Mental Health Awareness Month is upon us. The month of May has been recognized to bring awareness to this important topic since 1949. While the focus should not end with the month, it does provide opportunities. Talking about the issue, in fact, does make it easier to talk about, to personalize the issue rather than seeing just an illness or perceived weakness. This is the importance of awareness, a start to the conversation.
Mental health issues are common; an estimated two out of five of people are dealing with some sort of mental illness. Expand the conversation to include substance use and the numbers are even higher, especially after the strain of the pandemic. There tends to be a barrier to discuss behavioral health issues. It is called stigma, defined as “a mark of disgrace associated with a particular circumstance, quality or person.” In contrast, when there is awareness about mental illness it encourages more open communication, identification and early intervention.
Keep in mind these individuals are not only statistics but make up our community. This is our family, neighbors, friends; or it could be ourselves. This can be especially important for marginalized community members. Early intervention is essential in receiving appropriate care. By raising awareness we can normalize treatment and prevention like we would any other illness.
Behavioral health (includes mental health and substance use) should be seen as part of overall health and wellness rather than the many misconceptions that are out there. These issues can be managed by treatment and prevention efforts. Why should mental illness be any different from physical health conditions, such as diabetes, blood pressure or cancer? In fact, focus on your mental health can positively impact your physical health.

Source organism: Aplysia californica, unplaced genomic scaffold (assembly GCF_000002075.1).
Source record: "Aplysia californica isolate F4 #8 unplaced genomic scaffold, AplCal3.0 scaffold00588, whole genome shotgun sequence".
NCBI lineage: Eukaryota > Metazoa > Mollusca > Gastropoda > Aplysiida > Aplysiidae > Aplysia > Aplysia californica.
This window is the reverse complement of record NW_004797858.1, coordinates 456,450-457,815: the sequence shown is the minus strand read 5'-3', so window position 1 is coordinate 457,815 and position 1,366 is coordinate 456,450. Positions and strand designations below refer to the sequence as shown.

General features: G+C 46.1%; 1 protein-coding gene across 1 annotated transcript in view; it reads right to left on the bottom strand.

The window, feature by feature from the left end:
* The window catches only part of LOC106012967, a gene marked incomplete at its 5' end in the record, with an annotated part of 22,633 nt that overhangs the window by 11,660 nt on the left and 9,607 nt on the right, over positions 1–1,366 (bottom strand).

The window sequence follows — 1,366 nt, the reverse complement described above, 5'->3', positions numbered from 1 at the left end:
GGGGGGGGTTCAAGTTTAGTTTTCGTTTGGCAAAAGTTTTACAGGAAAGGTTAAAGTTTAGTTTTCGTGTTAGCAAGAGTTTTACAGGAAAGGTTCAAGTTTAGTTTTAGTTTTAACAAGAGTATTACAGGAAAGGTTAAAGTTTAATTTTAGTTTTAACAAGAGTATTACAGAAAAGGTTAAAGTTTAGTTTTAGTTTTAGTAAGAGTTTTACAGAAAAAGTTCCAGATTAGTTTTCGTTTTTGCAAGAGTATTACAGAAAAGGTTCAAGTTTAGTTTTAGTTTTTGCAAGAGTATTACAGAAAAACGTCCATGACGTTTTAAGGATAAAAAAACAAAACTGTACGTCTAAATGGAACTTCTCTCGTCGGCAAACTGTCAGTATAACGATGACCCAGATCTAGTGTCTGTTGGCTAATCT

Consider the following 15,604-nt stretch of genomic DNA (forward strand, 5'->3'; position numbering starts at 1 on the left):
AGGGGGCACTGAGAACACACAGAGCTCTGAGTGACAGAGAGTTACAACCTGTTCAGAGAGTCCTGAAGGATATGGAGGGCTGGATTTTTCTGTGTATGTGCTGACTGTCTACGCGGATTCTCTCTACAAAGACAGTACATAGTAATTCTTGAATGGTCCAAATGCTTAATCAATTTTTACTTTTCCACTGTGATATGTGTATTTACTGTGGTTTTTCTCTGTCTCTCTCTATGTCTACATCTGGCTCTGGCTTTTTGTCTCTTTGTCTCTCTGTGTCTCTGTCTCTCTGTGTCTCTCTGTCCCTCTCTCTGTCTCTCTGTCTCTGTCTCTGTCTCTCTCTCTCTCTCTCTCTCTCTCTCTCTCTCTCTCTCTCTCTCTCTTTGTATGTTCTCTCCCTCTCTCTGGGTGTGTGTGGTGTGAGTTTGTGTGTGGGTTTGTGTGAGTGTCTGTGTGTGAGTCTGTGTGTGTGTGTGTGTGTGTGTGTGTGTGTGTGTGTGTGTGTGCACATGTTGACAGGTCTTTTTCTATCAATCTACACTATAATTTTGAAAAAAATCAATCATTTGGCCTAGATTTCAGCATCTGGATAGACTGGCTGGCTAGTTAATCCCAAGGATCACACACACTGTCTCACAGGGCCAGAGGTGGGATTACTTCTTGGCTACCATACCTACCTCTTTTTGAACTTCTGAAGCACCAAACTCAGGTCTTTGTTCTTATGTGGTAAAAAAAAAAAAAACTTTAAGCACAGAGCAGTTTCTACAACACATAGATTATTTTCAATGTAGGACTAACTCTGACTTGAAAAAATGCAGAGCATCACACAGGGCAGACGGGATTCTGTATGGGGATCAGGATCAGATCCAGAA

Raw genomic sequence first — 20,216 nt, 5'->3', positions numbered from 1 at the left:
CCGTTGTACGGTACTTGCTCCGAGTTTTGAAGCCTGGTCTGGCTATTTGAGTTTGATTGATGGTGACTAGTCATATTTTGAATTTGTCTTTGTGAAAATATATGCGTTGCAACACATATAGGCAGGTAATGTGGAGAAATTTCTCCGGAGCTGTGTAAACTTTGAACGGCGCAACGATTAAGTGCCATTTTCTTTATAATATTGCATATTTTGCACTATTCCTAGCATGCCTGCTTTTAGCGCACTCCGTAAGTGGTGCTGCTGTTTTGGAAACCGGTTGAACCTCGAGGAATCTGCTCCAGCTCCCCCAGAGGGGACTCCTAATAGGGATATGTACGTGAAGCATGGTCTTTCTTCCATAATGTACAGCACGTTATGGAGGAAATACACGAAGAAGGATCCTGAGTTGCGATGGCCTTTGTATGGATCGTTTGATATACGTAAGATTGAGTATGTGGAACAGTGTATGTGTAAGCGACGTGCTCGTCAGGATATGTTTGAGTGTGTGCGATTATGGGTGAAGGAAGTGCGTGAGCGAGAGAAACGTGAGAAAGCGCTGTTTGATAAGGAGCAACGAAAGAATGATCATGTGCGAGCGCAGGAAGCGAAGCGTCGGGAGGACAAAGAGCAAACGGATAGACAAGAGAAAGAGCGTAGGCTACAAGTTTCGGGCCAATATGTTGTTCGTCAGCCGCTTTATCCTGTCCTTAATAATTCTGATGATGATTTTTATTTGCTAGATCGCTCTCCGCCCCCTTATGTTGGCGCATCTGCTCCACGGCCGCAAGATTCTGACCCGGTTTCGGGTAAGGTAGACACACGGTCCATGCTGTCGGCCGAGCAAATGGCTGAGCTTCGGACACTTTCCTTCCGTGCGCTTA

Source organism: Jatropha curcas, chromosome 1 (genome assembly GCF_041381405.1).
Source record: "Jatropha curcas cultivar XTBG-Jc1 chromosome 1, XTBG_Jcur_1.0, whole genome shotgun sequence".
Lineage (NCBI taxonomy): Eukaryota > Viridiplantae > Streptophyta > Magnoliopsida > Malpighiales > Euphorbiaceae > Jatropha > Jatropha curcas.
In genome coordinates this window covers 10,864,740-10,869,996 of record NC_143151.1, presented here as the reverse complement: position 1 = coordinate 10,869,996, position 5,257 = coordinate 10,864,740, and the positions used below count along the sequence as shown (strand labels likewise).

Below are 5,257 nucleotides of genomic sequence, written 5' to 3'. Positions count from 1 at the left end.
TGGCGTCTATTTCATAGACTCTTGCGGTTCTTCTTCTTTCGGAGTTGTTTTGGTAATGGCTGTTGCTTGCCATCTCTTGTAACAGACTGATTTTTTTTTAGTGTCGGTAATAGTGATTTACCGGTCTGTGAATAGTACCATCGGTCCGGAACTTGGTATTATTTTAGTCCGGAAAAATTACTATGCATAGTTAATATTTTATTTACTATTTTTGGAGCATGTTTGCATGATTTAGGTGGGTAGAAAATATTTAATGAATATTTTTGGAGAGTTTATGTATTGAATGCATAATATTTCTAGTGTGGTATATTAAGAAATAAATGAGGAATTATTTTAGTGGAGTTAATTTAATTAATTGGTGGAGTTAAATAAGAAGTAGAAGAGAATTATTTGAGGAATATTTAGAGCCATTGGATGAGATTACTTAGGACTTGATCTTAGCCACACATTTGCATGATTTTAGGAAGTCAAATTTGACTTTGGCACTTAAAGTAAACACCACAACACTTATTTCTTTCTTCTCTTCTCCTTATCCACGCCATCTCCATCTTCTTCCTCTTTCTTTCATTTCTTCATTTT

Awareness is also knowledge, and knowledge is power. Power can bring about positive changes in our community. Awareness is essential to understanding issues related to behavioral health and how to access support. Public knowledge is so important in accessing community resources. If you or someone you know needs support, do you know what is available in your community?
Awareness also decreases stigma for those individuals struggling with behavioral health issues. If we are aware of their struggles and strengths, we can begin to develop empathy and see the whole person and not just the illness. Stigma creates an environment of shame and guilt that too often stops those who need help from seeking treatment. Normalizing not only treatment but prioritizing all behavioral health issues and struggles could be a huge step forward.
Awareness can also trigger change on a much larger scale. As awareness from the public increases, more powerful and focused attention is produced. This attention can eventually result in important changes for those with behavioral health struggles and their families. It can lead to changes in policy, research, funding, prevention, innovations in treatment, access to appropriate and affordable services and changes in health care coverage.
Let us choose as a community to make behavioral health a priority. If we continue with more awareness, the pressures may increase and may result in more funding for resources. Let us keep the conversations and awareness on behavioral health issues in our community going. Do not be scared to talk about it. It may be difficult to start, but the power to reach out and educate the community is worth it. The connections we make with others in our community are the most powerful tool to reduce the stigma surrounding mental health and substance use issues.
Mental Health First Aid Training — May 26, contact firstname.lastname@example.org
Jackson Hole Community Counseling Center — 733-2046
Curran Seeley Foundation — 733-3908
24-hour crisis line or direct support if you have questions for yourself or loved ones.
National Suicide Hotline 1-800-273-TALK
St. John’s Medical Center Mental Health Resource Line — 203-7880
Call to find help with resources and supports in the community.